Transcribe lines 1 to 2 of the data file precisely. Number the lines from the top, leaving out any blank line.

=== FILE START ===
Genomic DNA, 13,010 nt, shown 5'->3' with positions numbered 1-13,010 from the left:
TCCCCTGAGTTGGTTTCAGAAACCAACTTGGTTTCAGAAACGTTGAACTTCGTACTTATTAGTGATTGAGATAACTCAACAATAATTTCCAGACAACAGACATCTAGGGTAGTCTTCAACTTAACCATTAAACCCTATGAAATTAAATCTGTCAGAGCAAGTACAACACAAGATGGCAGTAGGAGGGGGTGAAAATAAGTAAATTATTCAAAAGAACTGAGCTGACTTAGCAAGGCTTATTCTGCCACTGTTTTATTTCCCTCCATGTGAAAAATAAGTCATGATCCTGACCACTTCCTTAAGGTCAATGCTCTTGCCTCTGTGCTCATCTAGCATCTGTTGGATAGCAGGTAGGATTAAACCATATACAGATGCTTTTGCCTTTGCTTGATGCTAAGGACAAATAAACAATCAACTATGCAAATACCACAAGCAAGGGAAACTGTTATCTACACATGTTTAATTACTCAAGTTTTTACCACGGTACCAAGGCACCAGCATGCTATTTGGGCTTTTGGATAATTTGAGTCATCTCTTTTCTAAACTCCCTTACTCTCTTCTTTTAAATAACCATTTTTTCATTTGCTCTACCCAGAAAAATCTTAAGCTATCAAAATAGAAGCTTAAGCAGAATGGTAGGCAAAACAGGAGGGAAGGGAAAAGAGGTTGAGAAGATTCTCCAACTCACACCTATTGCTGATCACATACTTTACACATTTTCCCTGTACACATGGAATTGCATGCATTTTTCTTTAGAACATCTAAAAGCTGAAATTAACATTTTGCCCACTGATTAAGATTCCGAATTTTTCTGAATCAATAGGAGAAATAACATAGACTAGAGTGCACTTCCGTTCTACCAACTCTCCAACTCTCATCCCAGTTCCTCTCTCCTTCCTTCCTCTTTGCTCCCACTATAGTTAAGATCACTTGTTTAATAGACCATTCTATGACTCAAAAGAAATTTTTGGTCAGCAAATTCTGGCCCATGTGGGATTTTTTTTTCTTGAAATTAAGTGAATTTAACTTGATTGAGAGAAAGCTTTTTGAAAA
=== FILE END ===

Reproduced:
Genomic DNA, 13,010 nt, shown 5'->3' with positions numbered 1-13,010 from the left:
TCCCCTGAGTTGGTTTCAGAAACCAACTTGGTTTCAGAAACGTTGAACTTCGTACTTATTAGTGATTGAGATAACTCAACAATAATTTCCAGACAACAGACATCTAGGGTAGTCTTCAACTTAACCATTAAACCCTATGAAATTAAATCTGTCAGAGCAAGTACAACACAAGATGGCAGTAGGAGGGGGTGAAAATAAGTAAATTATTCAAAAGAACTGAGCTGACTTAGCAAGGCTTATTCTGCCACTGTTTTATTTCCCTCCATGTGAAAAATAAGTCATGATCCTGACCACTTCCTTAAGGTCAATGCTCTTGCCTCTGTGCTCATCTAGCATCTGTTGGATAGCAGGTAGGATTAAACCATATACAGATGCTTTTGCCTTTGCTTGATGCTAAGGACAAATAAACAATCAACTATGCAAATACCACAAGCAAGGGAAACTGTTATCTACACATGTTTAATTACTCAAGTTTTTACCACGGTACCAAGGCACCAGCATGCTATTTGGGCTTTTGGATAATTTGAGTCATCTCTTTTCTAAACTCCCTTACTCTCTTCTTTTAAATAACCATTTTTTCATTTGCTCTACCCAGAAAAATCTTAAGCTATCAAAATAGAAGCTTAAGCAGAATGGTAGGCAAAACAGGAGGGAAGGGAAAAGAGGTTGAGAAGATTCTCCAACTCACACCTATTGCTGATCACATACTTTACACATTTTCCCTGTACACATGGAATTGCATGCATTTTTCTTTAGAACATCTAAAAGCTGAAATTAACATTTTGCCCACTGATTAAGATTCCGAATTTTTCTGAATCAATAGGAGAAATAACATAGACTAGAGTGCACTTCCGTTCTACCAACTCTCCAACTCTCATCCCAGTTCCTCTCTCCTTCCTTCCTCTTTGCTCCCACTATAGTTAAGATCACTTGTTTAATAGACCATTCTATGACTCAAAAGAAATTTTTGGTCAGCAAATTCTGGCCCATGTGGGATTTTTTTTTCTTGAAATTAAGTGAATTTAACTTGATTGAGAGAAAGCTTTTTGAAAA